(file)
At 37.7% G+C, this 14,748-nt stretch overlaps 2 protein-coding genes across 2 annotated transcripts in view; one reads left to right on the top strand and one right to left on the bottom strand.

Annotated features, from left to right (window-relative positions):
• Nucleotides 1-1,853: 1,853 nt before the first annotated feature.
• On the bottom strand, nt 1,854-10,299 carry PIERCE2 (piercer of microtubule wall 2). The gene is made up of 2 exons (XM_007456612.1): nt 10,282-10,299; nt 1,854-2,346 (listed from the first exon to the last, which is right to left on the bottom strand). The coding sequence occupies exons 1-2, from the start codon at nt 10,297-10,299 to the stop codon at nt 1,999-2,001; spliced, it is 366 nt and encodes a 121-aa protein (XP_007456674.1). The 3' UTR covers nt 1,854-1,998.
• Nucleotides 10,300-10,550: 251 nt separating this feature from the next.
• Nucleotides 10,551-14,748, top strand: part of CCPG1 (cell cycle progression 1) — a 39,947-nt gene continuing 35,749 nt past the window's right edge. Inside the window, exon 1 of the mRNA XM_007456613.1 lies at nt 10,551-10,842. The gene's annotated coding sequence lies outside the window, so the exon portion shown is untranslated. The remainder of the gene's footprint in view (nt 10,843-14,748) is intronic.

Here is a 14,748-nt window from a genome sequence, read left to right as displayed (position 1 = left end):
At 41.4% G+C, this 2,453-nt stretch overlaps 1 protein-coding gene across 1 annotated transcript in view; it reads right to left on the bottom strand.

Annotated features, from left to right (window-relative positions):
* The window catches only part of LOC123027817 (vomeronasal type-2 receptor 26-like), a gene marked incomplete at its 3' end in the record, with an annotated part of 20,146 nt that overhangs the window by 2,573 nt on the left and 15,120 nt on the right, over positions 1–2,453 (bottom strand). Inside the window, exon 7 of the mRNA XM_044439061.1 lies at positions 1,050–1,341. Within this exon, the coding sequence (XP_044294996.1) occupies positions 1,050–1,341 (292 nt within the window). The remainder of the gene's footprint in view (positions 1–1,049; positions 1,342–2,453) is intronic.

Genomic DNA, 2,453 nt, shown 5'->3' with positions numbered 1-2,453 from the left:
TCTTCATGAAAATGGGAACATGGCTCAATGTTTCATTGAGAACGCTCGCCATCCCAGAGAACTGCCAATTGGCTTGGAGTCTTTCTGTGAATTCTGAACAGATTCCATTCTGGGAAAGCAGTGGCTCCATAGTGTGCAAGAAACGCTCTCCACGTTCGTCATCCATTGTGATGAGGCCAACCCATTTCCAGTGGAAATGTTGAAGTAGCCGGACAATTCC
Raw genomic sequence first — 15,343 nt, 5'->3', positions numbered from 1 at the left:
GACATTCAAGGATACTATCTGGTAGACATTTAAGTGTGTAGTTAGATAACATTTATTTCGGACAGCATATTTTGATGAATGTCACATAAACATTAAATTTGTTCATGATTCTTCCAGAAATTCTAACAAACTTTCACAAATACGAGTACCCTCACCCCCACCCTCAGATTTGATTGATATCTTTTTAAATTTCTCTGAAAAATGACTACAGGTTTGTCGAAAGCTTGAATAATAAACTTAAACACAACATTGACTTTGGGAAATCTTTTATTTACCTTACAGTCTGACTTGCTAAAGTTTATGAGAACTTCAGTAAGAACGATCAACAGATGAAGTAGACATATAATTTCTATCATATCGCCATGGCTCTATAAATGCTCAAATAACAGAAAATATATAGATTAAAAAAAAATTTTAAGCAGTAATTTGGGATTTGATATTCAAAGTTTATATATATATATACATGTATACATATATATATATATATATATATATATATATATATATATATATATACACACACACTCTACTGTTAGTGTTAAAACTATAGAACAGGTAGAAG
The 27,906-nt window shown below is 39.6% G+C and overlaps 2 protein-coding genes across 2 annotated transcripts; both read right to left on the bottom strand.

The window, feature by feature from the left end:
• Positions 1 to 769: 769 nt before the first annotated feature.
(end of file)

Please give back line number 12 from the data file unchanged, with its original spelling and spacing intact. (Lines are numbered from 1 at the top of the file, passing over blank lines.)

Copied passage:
TCTTCATGAAAATGGGAACATGGCTCAATGTTTCATTGAGAACGCTCGCCATCCCAGAGAACTGCCAATTGGCTTGGAGTCTTTCTGTGAATTCTGAACAGATTCCATTCTGGGAAAGCAGTGGCTCCATAGTGTGCAAGAAACGCTCTCCACGTTCGTCATCCATTGTGATGAGGCCAACCCATTTCCAGTGGAAATGTTGAAGTAGCCGGACAATTCC